With just a glance at the pueblo-inspired museum in White River State Park, you could guess that its permanent holdings include great works by Georgia O’Keeffe, Frederic Remington and N. C. Wyeth. Evoking the landscape and natural elements of the Southwest, the Eiteljorg Museum of American Indians and Western Art instantly conveys its purpose through its geographically distinctive design.
The museum celebrates and explores both American West and Native American cultures. It’s the only museum of its kind in the Midwest, and one of only two with this focus east of the Mississippi River.
In the early 1990s, Indianapolis architect Jonathan Hess of Browning Day Mullins Dierdorf Architects created a building that reflects the museum’s unique viewpoint. He traveled to the Southwest and took inspiration from the region’s mesas, canyons and pueblos. His design anchors the museum in a large, round base typical of the circular symbols of Indian pueblo communities. The exterior of the 118,000-square-foot building is constructed of honey-colored dolomite from Minnesota and plum-colored German sandstone.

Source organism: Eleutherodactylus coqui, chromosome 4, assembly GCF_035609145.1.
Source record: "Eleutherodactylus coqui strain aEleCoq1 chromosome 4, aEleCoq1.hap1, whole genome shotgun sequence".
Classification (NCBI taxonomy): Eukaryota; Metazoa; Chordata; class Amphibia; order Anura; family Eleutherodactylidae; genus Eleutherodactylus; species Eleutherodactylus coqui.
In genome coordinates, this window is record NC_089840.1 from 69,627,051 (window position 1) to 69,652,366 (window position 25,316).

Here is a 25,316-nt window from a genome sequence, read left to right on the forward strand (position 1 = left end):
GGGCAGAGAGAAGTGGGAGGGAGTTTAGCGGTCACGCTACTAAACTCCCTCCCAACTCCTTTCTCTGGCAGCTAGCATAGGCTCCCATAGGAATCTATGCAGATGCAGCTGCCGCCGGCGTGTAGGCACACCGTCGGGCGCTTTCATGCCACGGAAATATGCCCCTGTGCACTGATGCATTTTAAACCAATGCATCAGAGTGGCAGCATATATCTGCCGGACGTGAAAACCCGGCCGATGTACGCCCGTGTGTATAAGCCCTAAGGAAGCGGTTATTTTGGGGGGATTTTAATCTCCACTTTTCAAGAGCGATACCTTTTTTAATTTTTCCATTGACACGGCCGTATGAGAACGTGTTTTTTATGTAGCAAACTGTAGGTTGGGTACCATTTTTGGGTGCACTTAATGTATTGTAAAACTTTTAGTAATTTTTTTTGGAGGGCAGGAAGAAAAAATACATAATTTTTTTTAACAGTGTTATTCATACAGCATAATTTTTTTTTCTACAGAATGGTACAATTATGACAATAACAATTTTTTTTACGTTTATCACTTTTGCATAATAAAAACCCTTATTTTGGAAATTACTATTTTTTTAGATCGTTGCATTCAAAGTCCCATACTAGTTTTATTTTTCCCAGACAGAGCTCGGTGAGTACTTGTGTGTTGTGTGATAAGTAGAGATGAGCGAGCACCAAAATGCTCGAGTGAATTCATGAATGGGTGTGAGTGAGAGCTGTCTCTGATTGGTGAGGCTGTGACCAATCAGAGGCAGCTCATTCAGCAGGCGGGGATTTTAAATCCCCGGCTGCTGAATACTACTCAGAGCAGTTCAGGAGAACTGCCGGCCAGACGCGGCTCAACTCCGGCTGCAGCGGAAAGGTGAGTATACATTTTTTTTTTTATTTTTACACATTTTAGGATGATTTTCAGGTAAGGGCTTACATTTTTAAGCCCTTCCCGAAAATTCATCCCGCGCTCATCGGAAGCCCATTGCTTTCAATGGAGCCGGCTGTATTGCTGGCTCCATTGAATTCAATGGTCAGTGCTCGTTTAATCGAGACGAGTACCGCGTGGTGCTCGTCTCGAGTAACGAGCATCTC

The first piece of art that museum-goers see is “The Greeter” by George Carlson, a sculpture of deer splashing in a fountain at the front of the building. Around the grounds, more artwork is integrated with the undulating landscape. The grounds are lush with indigenous Indiana plants, which are a preview of the attention paid to regional Native American cultures inside the museum. To fully appreciate the beauty and harmony of the Eiteljorg, take it in from all sides. The back of the museum fronts downtown’s Central Canal. Pedestrians along the Canal can admire a public gathering space enriched with a wood-and-zinc canopy and the Randy Deer & Wayne Zink Symbols of our Universe, an architectural feature that interprets the Native American relationship with the four cardinal directions.
The Eiteljorg has been honored with merit awards from the Indiana Society of Architects and the Indianapolis chapter of the American Institute of Architects.